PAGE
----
Debt can stand in the way of reaching your financial goals. You might have to put off buying your first home and investing for your retirement if you dont pay off debt. Plus, you might be trapped in a 9-5 due to your mountain of minimum monthly payments required just to stay afloat. 

The benefits of paying down your debt quickly start with the emotional and financial freedom that comes when you no longer have any payments due. Beyond that amazing feeling, you can also work towards long term financial goals that can make your lifestyle dreams a reality. When you are ready to pay off debt quickly, then you’ll need to change your strategy. Instead of making the minimum payments, you’ll need to prioritize extra debt payments in your budget. 

Ready to find out more about paying down debt fast? Read on.

How to pay off debt quickly

The two basic ways to pay off your debt faster include increasing your income or reducing your expenses. You can choose one option or both to supercharge your debt repayment strategy. 

Let’s take a closer look at the options. 

Increase income

With more income, you’ll have more money to put towards your debts. Of course, increasing your income might sound like a challenge. But it is definitely not impossible! 

You could start by picking up overtime at your current job or negotiating for a higher salary. Beyond that, you can work to build more streams of income through side hustling. Luckily, there is no shortage of lucrative side hustle options. A few to consider include freelance writing, offering childcare, and building your own blog.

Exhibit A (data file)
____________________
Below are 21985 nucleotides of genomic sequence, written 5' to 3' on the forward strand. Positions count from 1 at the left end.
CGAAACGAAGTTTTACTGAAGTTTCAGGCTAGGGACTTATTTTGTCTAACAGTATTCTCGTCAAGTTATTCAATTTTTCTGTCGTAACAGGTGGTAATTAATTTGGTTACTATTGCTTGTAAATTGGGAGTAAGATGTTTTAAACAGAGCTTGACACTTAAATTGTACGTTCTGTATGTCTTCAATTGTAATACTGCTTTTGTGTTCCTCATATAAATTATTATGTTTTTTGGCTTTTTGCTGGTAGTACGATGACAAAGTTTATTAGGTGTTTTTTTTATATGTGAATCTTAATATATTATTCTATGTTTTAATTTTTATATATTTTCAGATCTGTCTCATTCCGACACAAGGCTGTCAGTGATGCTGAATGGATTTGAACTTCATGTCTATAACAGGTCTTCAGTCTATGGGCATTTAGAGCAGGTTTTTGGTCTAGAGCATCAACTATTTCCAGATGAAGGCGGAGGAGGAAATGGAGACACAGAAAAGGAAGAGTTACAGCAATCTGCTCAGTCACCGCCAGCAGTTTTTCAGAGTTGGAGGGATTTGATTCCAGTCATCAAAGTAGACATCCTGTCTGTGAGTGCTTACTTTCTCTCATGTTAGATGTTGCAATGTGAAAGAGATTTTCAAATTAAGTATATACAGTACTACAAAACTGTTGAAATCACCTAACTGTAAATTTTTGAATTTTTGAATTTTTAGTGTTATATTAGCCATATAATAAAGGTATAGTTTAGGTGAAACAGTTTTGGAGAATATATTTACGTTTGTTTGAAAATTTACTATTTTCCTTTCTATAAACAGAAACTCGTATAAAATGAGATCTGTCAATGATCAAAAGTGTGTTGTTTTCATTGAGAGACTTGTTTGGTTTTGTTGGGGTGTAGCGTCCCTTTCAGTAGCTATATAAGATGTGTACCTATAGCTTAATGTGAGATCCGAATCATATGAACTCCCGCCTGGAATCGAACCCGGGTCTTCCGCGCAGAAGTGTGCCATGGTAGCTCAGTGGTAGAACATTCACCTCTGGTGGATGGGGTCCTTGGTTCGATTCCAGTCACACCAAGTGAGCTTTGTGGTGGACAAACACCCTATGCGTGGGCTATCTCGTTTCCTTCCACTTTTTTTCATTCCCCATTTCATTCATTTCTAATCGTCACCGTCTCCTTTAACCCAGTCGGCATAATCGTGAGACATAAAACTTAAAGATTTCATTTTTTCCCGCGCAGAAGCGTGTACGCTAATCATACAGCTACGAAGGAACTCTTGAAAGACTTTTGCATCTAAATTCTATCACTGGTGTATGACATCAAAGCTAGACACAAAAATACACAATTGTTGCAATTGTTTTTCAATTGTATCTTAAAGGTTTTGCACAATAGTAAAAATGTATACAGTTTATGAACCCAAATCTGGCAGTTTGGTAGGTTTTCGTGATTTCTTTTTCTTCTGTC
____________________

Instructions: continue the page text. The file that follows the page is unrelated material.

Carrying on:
Reduce spending

Reducing your income can have an immediate impact on your ability to pay down debt. 

If you want to get serious about reducing your expenses, then start by tracking your spending patterns. The more you know about your spending habits, the better prepared you will be to make changes. Once you start tracking your expenses, look at your spending with a critical eye. If any expense stands out as an excess, then cut it out. 

You can get the most out of your budget by focusing on cutting back on your five biggest expenses – food, housing, transportation, taxes, and healthcare. You might need to get creative to slash these expenses, but that creativity can pay off in a big way. For example, if you take advantage of house hacking your tackle your housing expenses, then you might be able to live for free. Imagine how getting rid of that single expense could transform your life!

Debt repayment methods

Once you have some funds to put towards your expenses, it’s time to choose your repayment strategy. We will tackle two helpful strategies below. 

Avalanche method

With the avalanche method, you’ll focus on the highest interest debt. A higher interest rate means that you’ll pay more for that loan, so it makes sense to prioritize eliminating that debt first. When you have extra money, put it towards high interest debt. Once you pay off the highest interest date, then work on the debt with the second-highest interest rate. 

Snowball method

The snowball method takes a different approach. Instead of focusing on the debt with the highest interest rate, you start with the smallest debt that you have. The goal is to pay off that small debt with any extra cash. Once that debt is eliminated, you can move on to focus on the next largest debt.